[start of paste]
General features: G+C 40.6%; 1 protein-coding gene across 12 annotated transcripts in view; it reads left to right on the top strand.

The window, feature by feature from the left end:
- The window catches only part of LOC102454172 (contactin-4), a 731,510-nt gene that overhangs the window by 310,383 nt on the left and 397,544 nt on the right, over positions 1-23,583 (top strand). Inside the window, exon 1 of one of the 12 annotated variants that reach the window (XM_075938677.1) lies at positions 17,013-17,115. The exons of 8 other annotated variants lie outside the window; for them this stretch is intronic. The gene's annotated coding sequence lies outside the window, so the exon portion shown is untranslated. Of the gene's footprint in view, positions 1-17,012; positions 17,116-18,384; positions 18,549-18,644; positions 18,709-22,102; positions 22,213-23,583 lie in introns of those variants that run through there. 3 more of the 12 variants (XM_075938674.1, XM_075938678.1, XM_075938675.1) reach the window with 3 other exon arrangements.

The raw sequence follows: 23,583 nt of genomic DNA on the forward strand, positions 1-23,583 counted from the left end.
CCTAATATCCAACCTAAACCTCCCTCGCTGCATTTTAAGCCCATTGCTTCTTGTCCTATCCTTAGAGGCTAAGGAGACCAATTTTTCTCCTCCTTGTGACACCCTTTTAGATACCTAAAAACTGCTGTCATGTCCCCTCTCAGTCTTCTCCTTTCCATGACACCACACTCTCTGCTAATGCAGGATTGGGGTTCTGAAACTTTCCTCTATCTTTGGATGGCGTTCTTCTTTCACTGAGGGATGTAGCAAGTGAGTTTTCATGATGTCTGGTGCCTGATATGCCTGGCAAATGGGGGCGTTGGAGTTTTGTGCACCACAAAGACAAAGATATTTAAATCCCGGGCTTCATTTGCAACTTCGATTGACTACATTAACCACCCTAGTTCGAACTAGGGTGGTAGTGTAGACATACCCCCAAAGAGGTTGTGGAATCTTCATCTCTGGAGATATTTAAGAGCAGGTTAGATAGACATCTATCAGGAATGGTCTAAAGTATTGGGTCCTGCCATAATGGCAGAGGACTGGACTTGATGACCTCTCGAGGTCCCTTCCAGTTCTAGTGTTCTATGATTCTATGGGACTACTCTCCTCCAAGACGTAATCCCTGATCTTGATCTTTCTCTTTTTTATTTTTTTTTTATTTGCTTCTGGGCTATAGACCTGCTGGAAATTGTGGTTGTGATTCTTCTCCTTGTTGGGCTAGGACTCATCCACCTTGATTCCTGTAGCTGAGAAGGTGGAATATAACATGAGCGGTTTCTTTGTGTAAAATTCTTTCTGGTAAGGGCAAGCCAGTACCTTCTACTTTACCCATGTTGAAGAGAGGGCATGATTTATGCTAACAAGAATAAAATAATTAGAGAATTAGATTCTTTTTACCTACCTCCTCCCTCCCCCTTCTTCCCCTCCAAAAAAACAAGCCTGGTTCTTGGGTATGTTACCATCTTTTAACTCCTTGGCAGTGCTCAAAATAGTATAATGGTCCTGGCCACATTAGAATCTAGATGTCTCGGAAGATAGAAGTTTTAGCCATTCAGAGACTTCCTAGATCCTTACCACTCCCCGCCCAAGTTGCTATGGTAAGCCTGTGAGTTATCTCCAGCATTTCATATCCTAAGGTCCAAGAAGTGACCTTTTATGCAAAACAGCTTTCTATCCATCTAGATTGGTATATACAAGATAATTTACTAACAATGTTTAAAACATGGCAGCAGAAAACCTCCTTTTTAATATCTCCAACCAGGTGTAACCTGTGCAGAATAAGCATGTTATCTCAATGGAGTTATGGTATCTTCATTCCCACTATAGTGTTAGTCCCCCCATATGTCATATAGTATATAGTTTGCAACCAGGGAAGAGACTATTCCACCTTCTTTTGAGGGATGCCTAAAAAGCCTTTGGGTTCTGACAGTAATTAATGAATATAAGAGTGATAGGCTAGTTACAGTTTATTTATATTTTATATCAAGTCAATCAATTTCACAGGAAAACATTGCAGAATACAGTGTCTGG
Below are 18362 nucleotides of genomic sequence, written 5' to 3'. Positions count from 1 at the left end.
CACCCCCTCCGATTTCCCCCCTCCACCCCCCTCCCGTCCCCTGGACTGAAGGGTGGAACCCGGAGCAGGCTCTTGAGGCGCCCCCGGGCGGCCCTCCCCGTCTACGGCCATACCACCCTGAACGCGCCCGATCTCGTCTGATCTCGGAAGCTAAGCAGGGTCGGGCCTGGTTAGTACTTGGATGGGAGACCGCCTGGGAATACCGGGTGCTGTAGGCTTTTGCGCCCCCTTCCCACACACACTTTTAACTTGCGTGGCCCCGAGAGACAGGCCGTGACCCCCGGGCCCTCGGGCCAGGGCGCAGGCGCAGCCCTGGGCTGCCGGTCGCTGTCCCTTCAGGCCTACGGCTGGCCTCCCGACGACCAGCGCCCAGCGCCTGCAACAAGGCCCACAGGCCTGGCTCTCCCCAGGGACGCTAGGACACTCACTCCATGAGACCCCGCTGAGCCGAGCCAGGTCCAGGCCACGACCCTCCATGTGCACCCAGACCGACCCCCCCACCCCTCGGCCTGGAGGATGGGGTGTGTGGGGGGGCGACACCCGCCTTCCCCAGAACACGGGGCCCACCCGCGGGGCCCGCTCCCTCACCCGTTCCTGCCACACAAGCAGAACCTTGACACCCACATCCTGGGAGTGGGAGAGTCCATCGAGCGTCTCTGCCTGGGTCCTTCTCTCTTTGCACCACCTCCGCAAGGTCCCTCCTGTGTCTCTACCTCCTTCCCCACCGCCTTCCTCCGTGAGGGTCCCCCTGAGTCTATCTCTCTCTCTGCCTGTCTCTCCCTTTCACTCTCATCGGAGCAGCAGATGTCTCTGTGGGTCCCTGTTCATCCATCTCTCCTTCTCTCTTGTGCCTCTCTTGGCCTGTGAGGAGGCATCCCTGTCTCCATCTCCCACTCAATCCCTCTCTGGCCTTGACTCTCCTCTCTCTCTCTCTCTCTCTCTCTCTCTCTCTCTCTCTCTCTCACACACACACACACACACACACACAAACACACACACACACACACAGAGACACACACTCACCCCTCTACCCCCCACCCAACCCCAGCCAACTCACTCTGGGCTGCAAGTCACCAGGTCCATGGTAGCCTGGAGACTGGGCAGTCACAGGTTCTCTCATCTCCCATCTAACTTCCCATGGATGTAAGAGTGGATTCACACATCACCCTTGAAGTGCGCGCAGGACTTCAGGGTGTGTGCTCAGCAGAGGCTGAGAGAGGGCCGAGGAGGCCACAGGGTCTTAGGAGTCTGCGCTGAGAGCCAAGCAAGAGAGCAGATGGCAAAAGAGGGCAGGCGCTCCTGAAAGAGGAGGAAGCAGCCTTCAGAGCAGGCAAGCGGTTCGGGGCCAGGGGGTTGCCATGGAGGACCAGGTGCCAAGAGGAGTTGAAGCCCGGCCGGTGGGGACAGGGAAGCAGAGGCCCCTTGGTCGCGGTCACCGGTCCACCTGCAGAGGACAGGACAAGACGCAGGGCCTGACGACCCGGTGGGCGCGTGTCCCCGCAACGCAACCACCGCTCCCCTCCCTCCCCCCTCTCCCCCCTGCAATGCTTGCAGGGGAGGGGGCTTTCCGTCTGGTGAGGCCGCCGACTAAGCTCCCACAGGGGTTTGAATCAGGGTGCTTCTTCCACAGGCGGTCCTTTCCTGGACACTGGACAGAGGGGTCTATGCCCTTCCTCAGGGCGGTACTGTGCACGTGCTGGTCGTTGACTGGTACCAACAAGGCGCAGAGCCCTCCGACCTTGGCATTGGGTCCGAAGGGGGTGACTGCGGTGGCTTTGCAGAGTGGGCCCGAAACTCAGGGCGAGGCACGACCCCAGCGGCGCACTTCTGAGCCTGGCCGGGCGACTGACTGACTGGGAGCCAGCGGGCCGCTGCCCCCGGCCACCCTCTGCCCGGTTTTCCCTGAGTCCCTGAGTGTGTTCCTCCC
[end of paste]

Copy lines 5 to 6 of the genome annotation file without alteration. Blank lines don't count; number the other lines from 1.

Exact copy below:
CCTAATATCCAACCTAAACCTCCCTCGCTGCATTTTAAGCCCATTGCTTCTTGTCCTATCCTTAGAGGCTAAGGAGACCAATTTTTCTCCTCCTTGTGACACCCTTTTAGATACCTAAAAACTGCTGTCATGTCCCCTCTCAGTCTTCTCCTTTCCATGACACCACACTCTCTGCTAATGCAGGATTGGGGTTCTGAAACTTTCCTCTATCTTTGGATGGCGTTCTTCTTTCACTGAGGGATGTAGCAAGTGAGTTTTCATGATGTCTGGTGCCTGATATGCCTGGCAAATGGGGGCGTTGGAGTTTTGTGCACCACAAAGACAAAGATATTTAAATCCCGGGCTTCATTTGCAACTTCGATTGACTACATTAACCACCCTAGTTCGAACTAGGGTGGTAGTGTAGACATACCCCCAAAGAGGTTGTGGAATCTTCATCTCTGGAGATATTTAAGAGCAGGTTAGATAGACATCTATCAGGAATGGTCTAAAGTATTGGGTCCTGCCATAATGGCAGAGGACTGGACTTGATGACCTCTCGAGGTCCCTTCCAGTTCTAGTGTTCTATGATTCTATGGGACTACTCTCCTCCAAGACGTAATCCCTGATCTTGATCTTTCTCTTTTTTATTTTTTTTTTATTTGCTTCTGGGCTATAGACCTGCTGGAAATTGTGGTTGTGATTCTTCTCCTTGTTGGGCTAGGACTCATCCACCTTGATTCCTGTAGCTGAGAAGGTGGAATATAACATGAGCGGTTTCTTTGTGTAAAATTCTTTCTGGTAAGGGCAAGCCAGTACCTTCTACTTTACCCATGTTGAAGAGAGGGCATGATTTATGCTAACAAGAATAAAATAATTAGAGAATTAGATTCTTTTTACCTACCTCCTCCCTCCCCCTTCTTCCCCTCCAAAAAAACAAGCCTGGTTCTTGGGTATGTTACCATCTTTTAACTCCTTGGCAGTGCTCAAAATAGTATAATGGTCCTGGCCACATTAGAATCTAGATGTCTCGGAAGATAGAAGTTTTAGCCATTCAGAGACTTCCTAGATCCTTACCACTCCCCGCCCAAGTTGCTATGGTAAGCCTGTGAGTTATCTCCAGCATTTCATATCCTAAGGTCCAAGAAGTGACCTTTTATGCAAAACAGCTTTCTATCCATCTAGATTGGTATATACAAGATAATTTACTAACAATGTTTAAAACATGGCAGCAGAAAACCTCCTTTTTAATATCTCCAACCAGGTGTAACCTGTGCAGAATAAGCATGTTATCTCAATGGAGTTATGGTATCTTCATTCCCACTATAGTGTTAGTCCCCCCATATGTCATATAGTATATAGTTTGCAACCAGGGAAGAGACTATTCCACCTTCTTTTGAGGGATGCCTAAAAAGCCTTTGGGTTCTGACAGTAATTAATGAATATAAGAGTGATAGGCTAGTTACAGTTTATTTATATTTTATATCAAGTCAATCAATTTCACAGGAAAACATTGCAGAATACAGTGTCTGG
Below are 18362 nucleotides of genomic sequence, written 5' to 3'. Positions count from 1 at the left end.